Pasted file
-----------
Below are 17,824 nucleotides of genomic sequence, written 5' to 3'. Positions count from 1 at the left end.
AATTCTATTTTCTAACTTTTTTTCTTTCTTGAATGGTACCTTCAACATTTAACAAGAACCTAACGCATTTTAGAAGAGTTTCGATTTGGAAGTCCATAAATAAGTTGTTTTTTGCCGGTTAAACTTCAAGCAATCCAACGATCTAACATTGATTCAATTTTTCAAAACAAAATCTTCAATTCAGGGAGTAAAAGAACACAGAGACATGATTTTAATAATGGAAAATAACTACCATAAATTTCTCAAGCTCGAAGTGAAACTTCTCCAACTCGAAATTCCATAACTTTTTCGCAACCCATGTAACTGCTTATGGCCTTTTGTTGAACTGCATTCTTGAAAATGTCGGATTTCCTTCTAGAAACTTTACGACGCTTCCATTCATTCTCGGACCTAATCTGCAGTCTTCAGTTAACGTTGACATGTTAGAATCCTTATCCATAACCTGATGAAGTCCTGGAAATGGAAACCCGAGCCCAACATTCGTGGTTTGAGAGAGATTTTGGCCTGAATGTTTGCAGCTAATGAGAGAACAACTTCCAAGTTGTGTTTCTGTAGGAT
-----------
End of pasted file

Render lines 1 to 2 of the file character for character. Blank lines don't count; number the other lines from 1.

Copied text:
Below are 17,824 nucleotides of genomic sequence, written 5' to 3'. Positions count from 1 at the left end.
AATTCTATTTTCTAACTTTTTTTCTTTCTTGAATGGTACCTTCAACATTTAACAAGAACCTAACGCATTTTAGAAGAGTTTCGATTTGGAAGTCCATAAATAAGTTGTTTTTTGCCGGTTAAACTTCAAGCAATCCAACGATCTAACATTGATTCAATTTTTCAAAACAAAATCTTCAATTCAGGGAGTAAAAGAACACAGAGACATGATTTTAATAATGGAAAATAACTACCATAAATTTCTCAAGCTCGAAGTGAAACTTCTCCAACTCGAAATTCCATAACTTTTTCGCAACCCATGTAACTGCTTATGGCCTTTTGTTGAACTGCATTCTTGAAAATGTCGGATTTCCTTCTAGAAACTTTACGACGCTTCCATTCATTCTCGGACCTAATCTGCAGTCTTCAGTTAACGTTGACATGTTAGAATCCTTATCCATAACCTGATGAAGTCCTGGAAATGGAAACCCGAGCCCAACATTCGTGGTTTGAGAGAGATTTTGGCCTGAATGTTTGCAGCTAATGAGAGAACAACTTCCAAGTTGTGTTTCTGTAGGAT